Alien species can have a negative effect on the functioning of ecosystems, and thereby deteriorate the ecosystem services provided by nature.
Deep sediments cover large parts of the Baltic Sea. They provide important functions, such as decomposition of organic matter and recirculation of nutrients. Since the 1990ies these habitats have undergone a radical change. An invasion of the oligochaete genus Marenzelleria has changed species composition in this widespread environment, and thereby influenced the functioning of the ecosystem. In order to decide on possible measures, there is a need to understand the potential effect of invasive species on ecosystems and the subsequent costs to society.
Together with environmental economists at SLU, AquaBiota has estimated the effect of the genus Marenzelleria on phosphorus turnover in the Baltic Sea, and how this influences the cost to achieve regional environmental targets.
The genus originates from the north American Atlantic coast and the Arctic Ocean and was first observed in the Baltic in 1985. Like many other alien species, it was most likely introduced by ballast water. I this study, the total amount of Marenzelleria in the Baltic was estimated to 4.5 trillion specimens with a cumulative weight of 73 000 tons. The worms are tiny, but make deeper burrows than the native species. Due to their large abundance they can still influence the flow of nutrients between sediment and water. The flow direction determines whether they provide a service or disservice.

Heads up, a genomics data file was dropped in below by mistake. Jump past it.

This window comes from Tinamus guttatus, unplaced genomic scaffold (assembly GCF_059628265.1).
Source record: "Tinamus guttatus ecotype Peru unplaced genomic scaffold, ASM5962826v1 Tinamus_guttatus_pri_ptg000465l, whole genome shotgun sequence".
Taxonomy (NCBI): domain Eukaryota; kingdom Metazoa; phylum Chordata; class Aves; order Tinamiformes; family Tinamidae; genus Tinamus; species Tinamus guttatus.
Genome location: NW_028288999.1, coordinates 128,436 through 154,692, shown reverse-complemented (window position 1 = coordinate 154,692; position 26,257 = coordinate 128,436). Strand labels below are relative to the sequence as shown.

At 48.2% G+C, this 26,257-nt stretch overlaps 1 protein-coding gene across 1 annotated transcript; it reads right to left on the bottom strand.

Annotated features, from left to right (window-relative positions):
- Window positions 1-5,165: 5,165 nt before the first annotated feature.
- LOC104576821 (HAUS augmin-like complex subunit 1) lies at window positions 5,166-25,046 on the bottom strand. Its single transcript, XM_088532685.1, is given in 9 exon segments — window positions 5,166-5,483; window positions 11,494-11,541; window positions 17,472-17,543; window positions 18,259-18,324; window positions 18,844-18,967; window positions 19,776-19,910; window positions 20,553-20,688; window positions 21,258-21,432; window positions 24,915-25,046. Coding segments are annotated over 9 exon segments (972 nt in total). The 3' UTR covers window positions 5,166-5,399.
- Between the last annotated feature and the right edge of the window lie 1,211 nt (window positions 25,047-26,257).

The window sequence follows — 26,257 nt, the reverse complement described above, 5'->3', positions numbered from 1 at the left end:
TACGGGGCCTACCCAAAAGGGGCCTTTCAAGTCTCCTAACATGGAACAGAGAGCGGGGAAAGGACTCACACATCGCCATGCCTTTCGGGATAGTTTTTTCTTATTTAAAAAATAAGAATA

Marenzelleria spp. was probably introduced via ballast water and was observed in the Baltic Sea for the first time in the year 1985.
Marenzelleria is estimated to increase recirculation of phosphorus from the sediments with 2-4%. Despite the small share, this increases the abatement costs needed to achieve international targets on phosphorus reduction by 290 to 1095 billion SEK over the coming 60 years. Despite the reduced input of phosphorus to the Baltic Sea the past 20 years, water phosphorus concentrations have increased during the 2000’s. Changes in benthic fauna communities is possibly a partial explanation to this increase. There is this a great influence of Marenzelleria on ecosystem services at Baltic Sea level, and might not be limited to phosphorus recycling.
Nyström Sandman, A., Näslund, J., Gren, I.-M., Norling, K. 2018: Effects of an invasive polychaete on benthic phosphorus cycling at sea basin scale: An ecosystem disservice. Ambio. https://doi.org/10.1007/s13280-018-1050-y
Gren, I.-M., Nyström Sandman, A., Näslund, J. 2018: Aquatic invasive species and ecosystem services: Economic effects of the worm Marenzelleria spp. in the Baltic Sea. Water Resources and Economics. DOI: 10.1016/j.wre.2018.02.003.
About the project
The VALUES project has shown how mapping, quantification and economic valuation of ecosystem functions can be used to illustrate values and benefits of ecosystem services in relation to human pressures. Based on underlying ecological relationships and biophysical maps, we here give examples of spatial quantification of ecosystem services at different scales. The project was financed by the Swedish EPA through the Value of Ecosystem Services.